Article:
Address: 440-448 Bay St. (pp.71)
The Toronto City Directory 1924. Might Directories Ltd. 1924. Toronto Public Library.
The next "movie palace" that opened in Toronto was Shae's Hippodrome on Bay St., north of Queen.[...]
Two Ontario-born brothers, Jerry and Michael Shea were the enterprising businessmen who built the theatre, at a cost of $245,000, an enormous amount of money in 1914. The brotehrs were later to relocate their residences to Buffalo, New York, where they eventually owne twenty0three theatre in the Buffalo area, as well as three in Toronto.
When the Hippodrome opened on April 27, 1914, it was the largest vaudeville house in Canada. It contained 3,200 seats, evenly divided between the auditorium and the balcony. The Hippodrome's enamelled white-brick, terra cotta facade dominated Bay Street, with only the west facade fo the Old City Hall across it being more impressive. On the north and south corners of the theatre's east facade were copper-topped towers. The massive marquee soared forty-six feet above the entrance, and its lobby was the large the city at the time. To reduce the time people spent in the ticket lines, sales booths were located on both sides of the lobby.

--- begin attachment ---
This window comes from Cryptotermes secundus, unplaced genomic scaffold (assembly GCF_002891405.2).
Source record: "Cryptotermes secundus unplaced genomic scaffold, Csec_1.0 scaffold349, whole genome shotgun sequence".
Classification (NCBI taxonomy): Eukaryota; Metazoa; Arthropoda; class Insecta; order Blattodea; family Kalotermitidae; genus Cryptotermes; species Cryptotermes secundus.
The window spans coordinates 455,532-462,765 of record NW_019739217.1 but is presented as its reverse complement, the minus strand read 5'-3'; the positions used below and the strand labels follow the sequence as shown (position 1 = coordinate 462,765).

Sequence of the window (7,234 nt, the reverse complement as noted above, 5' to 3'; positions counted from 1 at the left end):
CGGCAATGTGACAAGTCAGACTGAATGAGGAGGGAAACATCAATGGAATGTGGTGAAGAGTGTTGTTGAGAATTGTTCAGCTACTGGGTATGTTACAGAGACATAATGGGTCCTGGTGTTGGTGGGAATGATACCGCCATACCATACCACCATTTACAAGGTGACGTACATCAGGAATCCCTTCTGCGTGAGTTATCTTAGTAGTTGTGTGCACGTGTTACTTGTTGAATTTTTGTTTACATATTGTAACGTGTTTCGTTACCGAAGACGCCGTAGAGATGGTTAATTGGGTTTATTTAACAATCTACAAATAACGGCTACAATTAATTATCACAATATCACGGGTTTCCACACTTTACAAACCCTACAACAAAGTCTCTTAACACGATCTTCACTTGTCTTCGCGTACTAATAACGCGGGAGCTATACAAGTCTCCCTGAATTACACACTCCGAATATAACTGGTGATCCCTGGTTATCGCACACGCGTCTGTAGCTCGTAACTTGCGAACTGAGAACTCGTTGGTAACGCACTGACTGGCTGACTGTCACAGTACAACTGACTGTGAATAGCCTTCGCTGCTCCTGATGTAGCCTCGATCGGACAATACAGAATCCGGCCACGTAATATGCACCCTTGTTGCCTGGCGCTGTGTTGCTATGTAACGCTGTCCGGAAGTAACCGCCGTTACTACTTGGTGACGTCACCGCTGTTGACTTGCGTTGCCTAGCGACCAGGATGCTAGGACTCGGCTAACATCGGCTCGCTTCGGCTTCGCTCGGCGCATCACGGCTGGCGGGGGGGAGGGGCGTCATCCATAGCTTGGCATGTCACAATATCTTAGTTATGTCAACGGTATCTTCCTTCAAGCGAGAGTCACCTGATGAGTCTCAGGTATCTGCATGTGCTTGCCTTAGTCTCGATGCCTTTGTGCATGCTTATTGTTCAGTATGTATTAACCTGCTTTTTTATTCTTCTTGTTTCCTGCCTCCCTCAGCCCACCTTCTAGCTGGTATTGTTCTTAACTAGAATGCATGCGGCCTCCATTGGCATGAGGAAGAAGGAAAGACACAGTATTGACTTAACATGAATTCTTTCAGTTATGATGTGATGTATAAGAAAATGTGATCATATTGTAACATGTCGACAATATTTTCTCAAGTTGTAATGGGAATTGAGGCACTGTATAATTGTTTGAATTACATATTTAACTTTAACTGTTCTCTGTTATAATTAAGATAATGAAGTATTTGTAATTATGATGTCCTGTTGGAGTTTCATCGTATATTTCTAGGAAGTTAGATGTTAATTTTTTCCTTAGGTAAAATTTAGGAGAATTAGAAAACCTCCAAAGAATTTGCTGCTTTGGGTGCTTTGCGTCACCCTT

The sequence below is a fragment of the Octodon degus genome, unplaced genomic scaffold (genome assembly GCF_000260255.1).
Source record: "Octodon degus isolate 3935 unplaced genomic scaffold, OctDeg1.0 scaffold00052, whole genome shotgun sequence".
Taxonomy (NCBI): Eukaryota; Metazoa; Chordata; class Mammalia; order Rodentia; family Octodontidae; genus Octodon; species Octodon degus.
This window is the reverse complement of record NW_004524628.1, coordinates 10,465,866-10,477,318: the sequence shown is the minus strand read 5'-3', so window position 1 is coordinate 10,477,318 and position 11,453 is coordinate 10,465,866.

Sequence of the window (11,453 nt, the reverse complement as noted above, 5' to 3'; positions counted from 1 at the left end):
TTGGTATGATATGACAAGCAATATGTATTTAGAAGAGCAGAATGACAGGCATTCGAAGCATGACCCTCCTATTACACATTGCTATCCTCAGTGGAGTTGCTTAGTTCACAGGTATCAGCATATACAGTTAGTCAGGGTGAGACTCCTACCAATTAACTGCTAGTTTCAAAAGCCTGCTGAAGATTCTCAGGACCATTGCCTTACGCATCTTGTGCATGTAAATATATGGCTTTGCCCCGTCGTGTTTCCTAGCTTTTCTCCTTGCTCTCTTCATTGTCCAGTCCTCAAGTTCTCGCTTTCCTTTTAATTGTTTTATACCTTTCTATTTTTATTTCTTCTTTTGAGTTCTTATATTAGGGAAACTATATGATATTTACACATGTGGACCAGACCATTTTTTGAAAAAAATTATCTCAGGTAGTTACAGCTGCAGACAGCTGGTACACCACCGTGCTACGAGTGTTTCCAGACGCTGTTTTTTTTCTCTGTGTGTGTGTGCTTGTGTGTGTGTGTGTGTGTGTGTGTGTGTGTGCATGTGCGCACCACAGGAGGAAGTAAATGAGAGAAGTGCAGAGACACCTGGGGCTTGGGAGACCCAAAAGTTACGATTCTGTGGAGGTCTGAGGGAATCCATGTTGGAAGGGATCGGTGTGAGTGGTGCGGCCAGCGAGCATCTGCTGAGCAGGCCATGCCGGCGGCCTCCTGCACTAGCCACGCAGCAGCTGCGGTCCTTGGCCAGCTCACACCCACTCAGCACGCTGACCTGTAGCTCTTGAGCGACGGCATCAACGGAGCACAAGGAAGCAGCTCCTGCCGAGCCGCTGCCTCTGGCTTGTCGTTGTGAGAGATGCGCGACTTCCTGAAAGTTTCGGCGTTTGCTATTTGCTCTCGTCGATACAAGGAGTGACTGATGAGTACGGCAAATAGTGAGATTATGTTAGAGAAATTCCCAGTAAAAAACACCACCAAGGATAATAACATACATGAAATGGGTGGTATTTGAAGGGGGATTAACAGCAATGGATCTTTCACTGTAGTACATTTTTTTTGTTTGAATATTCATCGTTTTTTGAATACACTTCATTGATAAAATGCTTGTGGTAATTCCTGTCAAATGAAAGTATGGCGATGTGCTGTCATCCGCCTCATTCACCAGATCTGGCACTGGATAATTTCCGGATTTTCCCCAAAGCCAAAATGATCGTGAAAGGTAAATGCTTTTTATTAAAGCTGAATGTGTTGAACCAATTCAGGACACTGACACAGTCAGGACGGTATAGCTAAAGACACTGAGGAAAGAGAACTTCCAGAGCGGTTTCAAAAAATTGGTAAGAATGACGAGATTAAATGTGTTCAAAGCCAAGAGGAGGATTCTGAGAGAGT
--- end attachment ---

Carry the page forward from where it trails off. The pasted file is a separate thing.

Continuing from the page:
On the evening the Hippodrome opened, the feature film was Run for Cover, starring James Cagney. The theatre's auditorium contained intricate plaster mouldings that were painted ivory and gold. The walls and ceiling were decorated in gold and grey. The ceilings contained huge panels that created a massive dome. The twelve opera boxes had polished brass railings. [...]
In 1924, Shea's Hippodrome presented a new marvel: the "phonofilm", which combined the media of raido and moving pictures to create a "talkie."
In 1926, the Hippodrome was renovated. A Wurlitzer organ was installed, at a cost of $50,000, and the famous organist Roland Todd was hired to perform on the grand instrument.
In 1957, as the attendance of movie theatres began to lag, they demolished the great theatre. Theatre's organ was sold for than $500 and relocated to Maple Leaf Gardens. Today, it is in Casa Loma. The site of Shea's Hippodrome is now a part of Nathan Philips Square in front of city hall.
Taylor, Doug. "Shea's Hippodrome". Toronto Theatres and the Golden Age of the Silver Screen. The History Press, 2014.